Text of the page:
Wednesday, 17 February 2010
Flowers for Algernon
In Flowers we go with Charley as incredible changes to his intellect occur. When the original short story was written such matters as IQ and other forms of pysch. testing were considered to be preminent, defining characteristics ofhumans. Yet one of the key points of the story is, as far as Charley is concerned, that despite the changes to his intelligence an essential part of him is maintained across the arc of the narrative.
Some people give the following definition of a story: Get a character in a situation, then throw rocks at him. This is the template for Flowers. At the start Charley is a moron who is the butt of the jokes of his co-workers. At the middle he is a lonely genius who has discovered that his brilliance will soon fade. At the end he has lost everything, his love and his intellect. The only thing he has managed to hold on to is the cloudy recollection that he was once smart. And throughout his journey, even at the heights when he was hailed a genius, he still maintains a connection with, and feels ashamed for his former self,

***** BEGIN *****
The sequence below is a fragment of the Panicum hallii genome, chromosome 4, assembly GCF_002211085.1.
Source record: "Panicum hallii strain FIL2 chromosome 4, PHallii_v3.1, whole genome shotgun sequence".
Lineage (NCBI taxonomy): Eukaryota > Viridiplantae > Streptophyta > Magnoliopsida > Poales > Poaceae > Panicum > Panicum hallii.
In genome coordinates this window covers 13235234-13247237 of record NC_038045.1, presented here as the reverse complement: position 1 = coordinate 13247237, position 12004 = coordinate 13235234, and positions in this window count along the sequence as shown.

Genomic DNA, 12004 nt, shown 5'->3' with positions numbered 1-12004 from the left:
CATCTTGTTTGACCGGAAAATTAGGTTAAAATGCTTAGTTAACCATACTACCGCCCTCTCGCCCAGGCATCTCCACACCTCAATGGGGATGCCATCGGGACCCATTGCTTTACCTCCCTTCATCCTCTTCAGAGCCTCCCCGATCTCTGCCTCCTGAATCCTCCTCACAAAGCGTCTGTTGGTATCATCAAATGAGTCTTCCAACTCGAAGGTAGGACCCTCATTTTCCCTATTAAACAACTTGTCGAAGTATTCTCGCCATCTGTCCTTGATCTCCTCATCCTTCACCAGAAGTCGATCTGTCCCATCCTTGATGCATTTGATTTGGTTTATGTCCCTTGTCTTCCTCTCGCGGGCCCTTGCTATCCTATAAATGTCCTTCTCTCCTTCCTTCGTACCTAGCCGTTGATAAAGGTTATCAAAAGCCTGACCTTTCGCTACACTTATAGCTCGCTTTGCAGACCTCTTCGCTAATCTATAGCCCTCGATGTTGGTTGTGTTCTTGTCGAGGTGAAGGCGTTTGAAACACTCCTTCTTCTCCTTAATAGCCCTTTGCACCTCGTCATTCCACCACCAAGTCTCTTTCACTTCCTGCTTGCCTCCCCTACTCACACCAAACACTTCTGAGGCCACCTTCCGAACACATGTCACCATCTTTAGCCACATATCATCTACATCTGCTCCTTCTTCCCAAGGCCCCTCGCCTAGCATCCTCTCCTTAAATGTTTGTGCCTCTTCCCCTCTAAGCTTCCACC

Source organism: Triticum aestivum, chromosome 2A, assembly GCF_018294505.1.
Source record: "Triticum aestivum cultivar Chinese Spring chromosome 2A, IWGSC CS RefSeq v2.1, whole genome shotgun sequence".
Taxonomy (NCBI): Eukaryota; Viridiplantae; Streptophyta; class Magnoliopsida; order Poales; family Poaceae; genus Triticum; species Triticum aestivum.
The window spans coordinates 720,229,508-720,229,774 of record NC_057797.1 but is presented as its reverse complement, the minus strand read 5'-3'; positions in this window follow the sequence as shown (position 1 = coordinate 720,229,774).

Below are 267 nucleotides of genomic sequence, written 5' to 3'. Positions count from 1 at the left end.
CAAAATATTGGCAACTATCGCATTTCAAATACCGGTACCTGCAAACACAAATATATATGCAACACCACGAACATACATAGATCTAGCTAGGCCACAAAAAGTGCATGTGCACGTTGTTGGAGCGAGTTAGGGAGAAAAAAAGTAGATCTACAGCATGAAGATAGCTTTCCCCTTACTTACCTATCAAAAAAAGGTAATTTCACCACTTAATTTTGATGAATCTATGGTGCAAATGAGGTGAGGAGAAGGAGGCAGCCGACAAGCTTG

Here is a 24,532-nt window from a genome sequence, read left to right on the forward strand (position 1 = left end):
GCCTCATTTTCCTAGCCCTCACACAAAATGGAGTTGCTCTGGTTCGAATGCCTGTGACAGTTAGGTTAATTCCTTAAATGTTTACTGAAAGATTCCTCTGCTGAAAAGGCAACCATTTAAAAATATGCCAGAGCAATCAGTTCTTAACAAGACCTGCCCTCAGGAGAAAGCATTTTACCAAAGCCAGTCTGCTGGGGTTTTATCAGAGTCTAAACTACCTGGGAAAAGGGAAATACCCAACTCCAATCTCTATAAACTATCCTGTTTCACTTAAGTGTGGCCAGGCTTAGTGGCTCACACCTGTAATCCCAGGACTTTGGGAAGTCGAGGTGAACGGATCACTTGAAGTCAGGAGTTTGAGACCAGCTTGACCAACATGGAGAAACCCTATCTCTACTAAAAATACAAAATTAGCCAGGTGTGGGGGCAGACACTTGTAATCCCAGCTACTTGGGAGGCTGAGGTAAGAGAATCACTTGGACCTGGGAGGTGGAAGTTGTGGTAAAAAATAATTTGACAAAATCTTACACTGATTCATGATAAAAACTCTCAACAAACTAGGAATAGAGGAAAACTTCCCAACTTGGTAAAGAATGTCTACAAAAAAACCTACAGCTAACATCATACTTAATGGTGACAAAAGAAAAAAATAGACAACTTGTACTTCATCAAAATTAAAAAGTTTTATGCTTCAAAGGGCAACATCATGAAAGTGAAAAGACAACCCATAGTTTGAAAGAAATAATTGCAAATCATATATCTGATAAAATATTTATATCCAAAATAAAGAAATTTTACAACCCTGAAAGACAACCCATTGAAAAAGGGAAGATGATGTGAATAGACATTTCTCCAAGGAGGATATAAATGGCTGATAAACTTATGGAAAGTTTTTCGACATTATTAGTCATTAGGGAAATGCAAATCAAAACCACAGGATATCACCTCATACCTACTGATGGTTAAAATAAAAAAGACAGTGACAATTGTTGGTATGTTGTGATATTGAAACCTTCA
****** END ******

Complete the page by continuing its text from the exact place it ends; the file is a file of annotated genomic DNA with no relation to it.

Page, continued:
Finally Charley losses almost everything. All Charley has left is his kinship with Algernon the white lab mouse who has made the same journey. Charley knows he has a connection with Algernon, but he no longer understands why. We might be left wondering what the whole point was. Charley has gained no insight, he can't even recall how much he actually had and lost. Yet Keyes delivers the payoff through the minor characters. After everything, when Charley returns to his old job, we discover that his old tormentors, who can recall his travails better than he can, finally show some respect for him. It's a blink and you'd miss it moment, but for me it's crucial.
When Keyes submitted the story to Galaxy the editor said he loved it but please re-write it to allow Charley to hold on to his intelligence. Keyes left the story unchanged and went to another magazine. Later, after the short story version had found success Keyes developed it into a novel. Again various publishers asked for a rewrite so that Charley could retain his gifts. Keyes eventually found a publisher who would go with the story as we find it today. I don't think anyone could doubt that Keyes was correct. Had he changed it he might have made a quicker sale but he would have created just another SF potboiler, notable only for a little physcho babble about ink blot tests. Instead he created a classic that has never been out of print, sold over five million copies and, fifty years on been retold on stage and screen over a dozen times.
Sometimes, it seems, it just pays to stick to your guns.